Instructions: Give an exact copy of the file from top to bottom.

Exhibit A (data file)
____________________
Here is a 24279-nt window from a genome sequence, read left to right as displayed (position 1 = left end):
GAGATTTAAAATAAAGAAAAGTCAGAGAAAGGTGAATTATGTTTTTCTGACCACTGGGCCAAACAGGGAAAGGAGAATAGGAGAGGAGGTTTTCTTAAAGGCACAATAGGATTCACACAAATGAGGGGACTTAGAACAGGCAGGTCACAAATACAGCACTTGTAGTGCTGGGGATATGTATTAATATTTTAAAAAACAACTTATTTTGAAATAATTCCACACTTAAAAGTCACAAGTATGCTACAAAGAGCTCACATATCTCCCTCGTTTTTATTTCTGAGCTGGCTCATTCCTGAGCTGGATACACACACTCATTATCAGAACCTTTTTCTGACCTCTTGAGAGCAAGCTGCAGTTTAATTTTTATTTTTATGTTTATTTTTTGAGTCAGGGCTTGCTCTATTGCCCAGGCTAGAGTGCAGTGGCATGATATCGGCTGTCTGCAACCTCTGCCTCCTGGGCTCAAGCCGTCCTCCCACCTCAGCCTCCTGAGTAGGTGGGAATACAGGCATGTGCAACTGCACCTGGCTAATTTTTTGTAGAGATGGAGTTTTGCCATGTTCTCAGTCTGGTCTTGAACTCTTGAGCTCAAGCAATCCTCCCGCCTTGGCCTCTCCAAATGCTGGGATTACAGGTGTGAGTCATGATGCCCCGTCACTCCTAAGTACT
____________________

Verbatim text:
Here is a 24279-nt window from a genome sequence, read left to right as displayed (position 1 = left end):
GAGATTTAAAATAAAGAAAAGTCAGAGAAAGGTGAATTATGTTTTTCTGACCACTGGGCCAAACAGGGAAAGGAGAATAGGAGAGGAGGTTTTCTTAAAGGCACAATAGGATTCACACAAATGAGGGGACTTAGAACAGGCAGGTCACAAATACAGCACTTGTAGTGCTGGGGATATGTATTAATATTTTAAAAAACAACTTATTTTGAAATAATTCCACACTTAAAAGTCACAAGTATGCTACAAAGAGCTCACATATCTCCCTCGTTTTTATTTCTGAGCTGGCTCATTCCTGAGCTGGATACACACACTCATTATCAGAACCTTTTTCTGACCTCTTGAGAGCAAGCTGCAGTTTAATTTTTATTTTTATGTTTATTTTTTGAGTCAGGGCTTGCTCTATTGCCCAGGCTAGAGTGCAGTGGCATGATATCGGCTGTCTGCAACCTCTGCCTCCTGGGCTCAAGCCGTCCTCCCACCTCAGCCTCCTGAGTAGGTGGGAATACAGGCATGTGCAACTGCACCTGGCTAATTTTTTGTAGAGATGGAGTTTTGCCATGTTCTCAGTCTGGTCTTGAACTCTTGAGCTCAAGCAATCCTCCCGCCTTGGCCTCTCCAAATGCTGGGATTACAGGTGTGAGTCATGATGCCCCGTCACTCCTAAGTACT